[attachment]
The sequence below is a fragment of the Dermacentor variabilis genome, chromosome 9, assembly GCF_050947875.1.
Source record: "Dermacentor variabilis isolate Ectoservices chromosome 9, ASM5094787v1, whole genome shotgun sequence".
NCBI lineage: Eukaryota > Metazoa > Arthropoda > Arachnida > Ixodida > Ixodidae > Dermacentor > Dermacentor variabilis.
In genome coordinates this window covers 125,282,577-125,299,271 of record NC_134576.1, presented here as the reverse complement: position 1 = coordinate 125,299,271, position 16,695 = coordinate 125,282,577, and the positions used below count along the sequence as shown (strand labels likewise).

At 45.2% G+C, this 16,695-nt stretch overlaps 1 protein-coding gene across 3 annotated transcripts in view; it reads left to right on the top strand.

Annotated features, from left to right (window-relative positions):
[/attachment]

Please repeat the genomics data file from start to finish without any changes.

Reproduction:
The sequence below is a fragment of the Dermacentor variabilis genome, chromosome 9, assembly GCF_050947875.1.
Source record: "Dermacentor variabilis isolate Ectoservices chromosome 9, ASM5094787v1, whole genome shotgun sequence".
NCBI lineage: Eukaryota > Metazoa > Arthropoda > Arachnida > Ixodida > Ixodidae > Dermacentor > Dermacentor variabilis.
In genome coordinates this window covers 125,282,577-125,299,271 of record NC_134576.1, presented here as the reverse complement: position 1 = coordinate 125,299,271, position 16,695 = coordinate 125,282,577, and the positions used below count along the sequence as shown (strand labels likewise).

At 45.2% G+C, this 16,695-nt stretch overlaps 1 protein-coding gene across 3 annotated transcripts in view; it reads left to right on the top strand.

Annotated features, from left to right (window-relative positions):